The News & Observer published an editorial describing the "astonishing life and legacy" of Parker Poe's Raleigh office co-founder Terry Sanford, who would have turned 100 recently. Terry Sanford was a World War II combat paratrooper, a North Carolina governor, a U.S. senator, a Duke University president, and a titan of the state's public education system.
"He seemed to come out of nowhere when as a young lawyer from Fayetteville he won the governor’s office in 1960," deputy editorial page editor Jim Jenkins wrote. "He had a disarming sort of charm, an easy manner, a broad smile, an ability to speak the language of the farmer and the factory worker and the teacher. His mother was in fact a teacher and saw that her boy was raised with strong values and a healthy respect for schooling. The raising stuck as he became a force for public education, even when a raise in taxes, including a food tax, were required in his mind to get the job done."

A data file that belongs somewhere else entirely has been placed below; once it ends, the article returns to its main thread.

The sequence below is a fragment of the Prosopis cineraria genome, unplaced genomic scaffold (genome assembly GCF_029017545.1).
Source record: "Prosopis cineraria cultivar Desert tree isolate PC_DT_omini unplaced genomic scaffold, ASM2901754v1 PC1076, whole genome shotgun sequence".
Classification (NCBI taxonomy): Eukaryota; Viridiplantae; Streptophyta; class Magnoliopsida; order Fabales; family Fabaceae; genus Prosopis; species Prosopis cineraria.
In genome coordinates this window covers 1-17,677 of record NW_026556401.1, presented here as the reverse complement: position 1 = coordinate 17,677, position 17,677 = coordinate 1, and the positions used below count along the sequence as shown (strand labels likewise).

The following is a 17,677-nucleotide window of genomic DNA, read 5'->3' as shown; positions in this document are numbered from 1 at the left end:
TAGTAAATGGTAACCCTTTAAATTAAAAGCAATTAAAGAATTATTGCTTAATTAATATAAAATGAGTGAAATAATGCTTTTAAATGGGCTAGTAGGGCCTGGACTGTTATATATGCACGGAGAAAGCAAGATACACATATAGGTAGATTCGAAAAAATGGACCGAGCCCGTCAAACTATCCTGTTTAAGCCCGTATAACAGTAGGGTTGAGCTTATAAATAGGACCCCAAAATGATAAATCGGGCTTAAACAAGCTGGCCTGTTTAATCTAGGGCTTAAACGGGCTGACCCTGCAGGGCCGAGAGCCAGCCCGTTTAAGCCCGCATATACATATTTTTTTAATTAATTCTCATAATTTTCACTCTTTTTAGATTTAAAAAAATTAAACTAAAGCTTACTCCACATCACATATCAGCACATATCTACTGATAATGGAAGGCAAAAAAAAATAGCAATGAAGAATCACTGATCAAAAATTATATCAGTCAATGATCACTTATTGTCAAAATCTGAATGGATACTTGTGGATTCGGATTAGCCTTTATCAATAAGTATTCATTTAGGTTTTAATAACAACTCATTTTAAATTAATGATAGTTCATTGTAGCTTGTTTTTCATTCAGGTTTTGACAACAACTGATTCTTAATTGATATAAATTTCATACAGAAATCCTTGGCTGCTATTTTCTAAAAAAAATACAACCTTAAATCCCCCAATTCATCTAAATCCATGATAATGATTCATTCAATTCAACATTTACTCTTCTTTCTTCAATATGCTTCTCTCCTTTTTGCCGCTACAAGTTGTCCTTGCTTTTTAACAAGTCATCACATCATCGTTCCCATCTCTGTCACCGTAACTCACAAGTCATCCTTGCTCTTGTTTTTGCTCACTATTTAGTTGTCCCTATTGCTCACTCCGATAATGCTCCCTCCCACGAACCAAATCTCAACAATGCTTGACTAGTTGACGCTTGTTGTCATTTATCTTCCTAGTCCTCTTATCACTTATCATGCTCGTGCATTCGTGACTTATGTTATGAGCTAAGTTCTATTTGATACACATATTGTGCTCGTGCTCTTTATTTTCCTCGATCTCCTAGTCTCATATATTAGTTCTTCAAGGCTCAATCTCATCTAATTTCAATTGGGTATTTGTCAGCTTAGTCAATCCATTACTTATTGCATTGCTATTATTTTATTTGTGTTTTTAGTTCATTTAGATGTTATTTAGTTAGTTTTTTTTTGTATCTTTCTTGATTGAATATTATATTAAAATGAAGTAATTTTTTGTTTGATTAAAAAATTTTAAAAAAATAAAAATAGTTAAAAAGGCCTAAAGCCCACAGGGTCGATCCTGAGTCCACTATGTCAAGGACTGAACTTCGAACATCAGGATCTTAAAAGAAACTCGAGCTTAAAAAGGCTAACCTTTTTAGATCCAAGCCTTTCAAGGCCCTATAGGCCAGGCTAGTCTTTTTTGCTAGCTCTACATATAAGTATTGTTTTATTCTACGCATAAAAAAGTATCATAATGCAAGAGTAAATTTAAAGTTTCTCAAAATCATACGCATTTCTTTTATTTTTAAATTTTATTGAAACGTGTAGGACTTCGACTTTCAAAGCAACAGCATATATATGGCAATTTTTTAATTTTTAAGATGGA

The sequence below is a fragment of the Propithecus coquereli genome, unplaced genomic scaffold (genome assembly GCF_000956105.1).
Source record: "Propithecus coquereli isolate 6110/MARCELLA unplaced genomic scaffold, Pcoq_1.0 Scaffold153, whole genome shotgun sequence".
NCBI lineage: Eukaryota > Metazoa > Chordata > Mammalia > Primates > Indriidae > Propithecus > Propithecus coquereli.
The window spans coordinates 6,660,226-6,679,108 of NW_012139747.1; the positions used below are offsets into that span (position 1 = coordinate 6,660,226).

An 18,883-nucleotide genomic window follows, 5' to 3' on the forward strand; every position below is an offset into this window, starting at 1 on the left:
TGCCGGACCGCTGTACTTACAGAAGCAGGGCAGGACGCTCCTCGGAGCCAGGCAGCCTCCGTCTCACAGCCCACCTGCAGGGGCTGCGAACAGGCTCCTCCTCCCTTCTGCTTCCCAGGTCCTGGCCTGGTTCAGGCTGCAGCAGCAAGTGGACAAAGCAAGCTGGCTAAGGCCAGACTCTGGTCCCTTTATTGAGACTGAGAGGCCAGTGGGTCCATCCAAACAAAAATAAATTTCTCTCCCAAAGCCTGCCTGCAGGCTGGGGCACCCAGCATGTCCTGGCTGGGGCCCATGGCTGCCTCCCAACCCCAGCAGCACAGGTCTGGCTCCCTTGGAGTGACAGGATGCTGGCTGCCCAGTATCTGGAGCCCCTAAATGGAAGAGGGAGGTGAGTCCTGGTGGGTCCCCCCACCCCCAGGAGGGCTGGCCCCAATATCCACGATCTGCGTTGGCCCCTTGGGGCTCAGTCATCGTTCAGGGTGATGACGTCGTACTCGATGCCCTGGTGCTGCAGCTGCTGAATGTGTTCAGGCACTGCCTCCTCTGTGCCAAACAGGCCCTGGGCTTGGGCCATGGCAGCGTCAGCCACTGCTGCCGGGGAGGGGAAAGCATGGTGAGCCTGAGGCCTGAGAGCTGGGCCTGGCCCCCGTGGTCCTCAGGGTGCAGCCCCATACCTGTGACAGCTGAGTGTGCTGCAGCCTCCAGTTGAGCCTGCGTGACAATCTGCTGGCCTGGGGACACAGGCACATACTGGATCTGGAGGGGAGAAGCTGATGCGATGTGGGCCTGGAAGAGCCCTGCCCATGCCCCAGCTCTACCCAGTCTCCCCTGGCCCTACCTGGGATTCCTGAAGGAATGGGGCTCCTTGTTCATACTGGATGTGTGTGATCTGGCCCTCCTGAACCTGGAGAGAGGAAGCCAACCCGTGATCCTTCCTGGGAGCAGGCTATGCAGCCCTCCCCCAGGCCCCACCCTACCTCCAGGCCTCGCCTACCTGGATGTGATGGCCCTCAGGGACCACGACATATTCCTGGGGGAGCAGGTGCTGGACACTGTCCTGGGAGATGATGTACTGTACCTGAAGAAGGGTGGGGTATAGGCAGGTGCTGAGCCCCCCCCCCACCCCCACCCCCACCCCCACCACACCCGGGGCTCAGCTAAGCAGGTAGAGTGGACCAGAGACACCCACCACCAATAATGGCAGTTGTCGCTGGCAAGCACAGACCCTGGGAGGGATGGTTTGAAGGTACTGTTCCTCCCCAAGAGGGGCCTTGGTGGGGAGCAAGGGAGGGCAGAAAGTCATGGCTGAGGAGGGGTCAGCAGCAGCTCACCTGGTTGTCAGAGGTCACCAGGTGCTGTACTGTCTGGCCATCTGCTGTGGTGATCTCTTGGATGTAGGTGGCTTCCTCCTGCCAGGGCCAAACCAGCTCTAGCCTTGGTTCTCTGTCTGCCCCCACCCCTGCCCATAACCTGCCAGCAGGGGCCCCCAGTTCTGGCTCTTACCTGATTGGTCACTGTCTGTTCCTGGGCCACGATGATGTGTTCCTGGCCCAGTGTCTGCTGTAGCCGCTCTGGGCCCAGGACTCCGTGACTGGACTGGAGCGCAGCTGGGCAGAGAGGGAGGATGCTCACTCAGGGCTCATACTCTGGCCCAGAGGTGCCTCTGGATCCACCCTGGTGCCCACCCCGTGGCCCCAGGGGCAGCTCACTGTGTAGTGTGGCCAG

In 1965, Terry and several other attorneys founded a Raleigh law firm that later became known as Sanford, Cannon, Adams & McCullough. In 1990, that firm merged with a Charlotte firm then known as Parker, Poe, Thompson, Bernstein, Gage & Preston. Today, the firm has more than 200 attorneys across seven offices in the Carolinas and Georgia.
You can read more about Terry's life and the impact he made on politics and education in the full editorial. The News & Observer is the leading newspaper in the Raleigh area.